19th December, 2019

As new MPs gleefully catch the train to London and the machinery of Government prepares to churn at full speed once again, Magic Breakfast considers what the new landscape means for the 1.8 million school age children at risk of hunger each morning.

Manifestos and beyond

The election campaigning period was marked by headline grabbing announcements of increased spending on public services, from all parties.

The Conservative manifesto recognised that ‘children should grow up in an environment with no limits to their potential’ and under this banner committed to maintaining current commitments to free school meals. While school breakfasts were not explicitly mentioned, we hope and anticipate that continued support for the National School Breakfast Programme, established by the Conservative Government in March 2018, will follow along the same lines.

On the eve of the election we were encouraged to see the Prime Minister say in the Evening Standard ‘If we are returned with a majority, I pledge to London… we will provide more money for every pupil in London and more breakfast clubs… to help working families’. Boris Johnson was a strong advocate for school breakfasts during his time as Mayor of London, funding Magic Breakfast to reach an additional 2,400 children in London and saying, ‘A nutritious breakfast is the best way to prepare our kids for a day of school’.

New MPs

Boris Johnson’s parliamentary majority now includes MPs representing constituencies the Conservatives haven’t held in decades. This includes constituencies like Blackpool South, a seat that the Conservatives haven’t held since 1997, where the level of child poverty is nearly 40% and Northwest Durham, a seat not held by the Conservatives since 1950, where the level of child poverty is 35%. Many schools in these new Conservative constituencies receive food aid support from Magic Breakfast, in some cases via the Department for Education funded National School Breakfast Programme.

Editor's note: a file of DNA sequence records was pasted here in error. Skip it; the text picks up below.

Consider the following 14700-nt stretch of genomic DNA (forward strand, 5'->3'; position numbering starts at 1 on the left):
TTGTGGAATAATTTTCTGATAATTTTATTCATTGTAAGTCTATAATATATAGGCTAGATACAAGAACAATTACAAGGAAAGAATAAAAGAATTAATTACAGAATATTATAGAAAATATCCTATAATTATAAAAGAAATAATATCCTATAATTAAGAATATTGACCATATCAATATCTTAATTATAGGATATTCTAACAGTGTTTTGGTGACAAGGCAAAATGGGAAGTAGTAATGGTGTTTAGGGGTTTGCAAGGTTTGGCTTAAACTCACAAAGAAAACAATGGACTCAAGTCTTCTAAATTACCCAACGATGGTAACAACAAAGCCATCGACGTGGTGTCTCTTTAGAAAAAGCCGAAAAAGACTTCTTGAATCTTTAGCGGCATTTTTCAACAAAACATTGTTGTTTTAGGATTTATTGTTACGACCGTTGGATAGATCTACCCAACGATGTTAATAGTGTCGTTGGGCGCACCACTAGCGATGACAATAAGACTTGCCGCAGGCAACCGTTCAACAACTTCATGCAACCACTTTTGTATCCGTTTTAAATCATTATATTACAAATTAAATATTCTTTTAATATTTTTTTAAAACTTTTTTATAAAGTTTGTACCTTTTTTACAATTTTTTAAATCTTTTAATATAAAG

Top of the list for these new MPs will be to repay the trust placed in them by their new constituents. They will be keen to deliver on the promises that the Prime Minister has made to level up opportunities across the country, prioritise working families, and ensure that every child has the chance to be a success. Supporting a commitment to school breakfasts will be a key opportunity make these promises a reality.  


With such a healthy majority, Prime Minister Johnson will be likely to proceed quickly and ‘get Brexit done’ in time for the UK to leave the EU on the 31st of January. Though there are likely to be bumps and turns in the road ahead as the UK negotiates a Free Trade Agreement with the EU, the path to passing the Withdrawal Bill is likely to be short and swift. The gridlock that has prevented Parliamentarians, and indeed the civil service, from making progress in other areas should now begin to clear.

This must lead to renewed focus on solutions to the pressing social issues facing this country that Magic Breakfast encounters every day.  Across the country one in three children is living in poverty, one in six children is living in food insecurity and the attainment gap between children from the wealthiest backgrounds and poorest backgrounds is widening.

Magic Breakfast will continue to work with all political parties to ensure no child starts the day too hungry to learn. Before, and during, the election, we called on the Government to commit to school breakfast legislation, bringing the commitment to school breakfasts up to par with the commitment to school lunches.  As the Government announces its legislative programme in the Queen’s Speech on Thursday, we’ll be watching closely for further commitments that will benefit children at risk of hunger and signs that this Government is serious about delivering for working families.

Alysa Remtulla is Head of Policy and Campaigns at Magic Breakfast.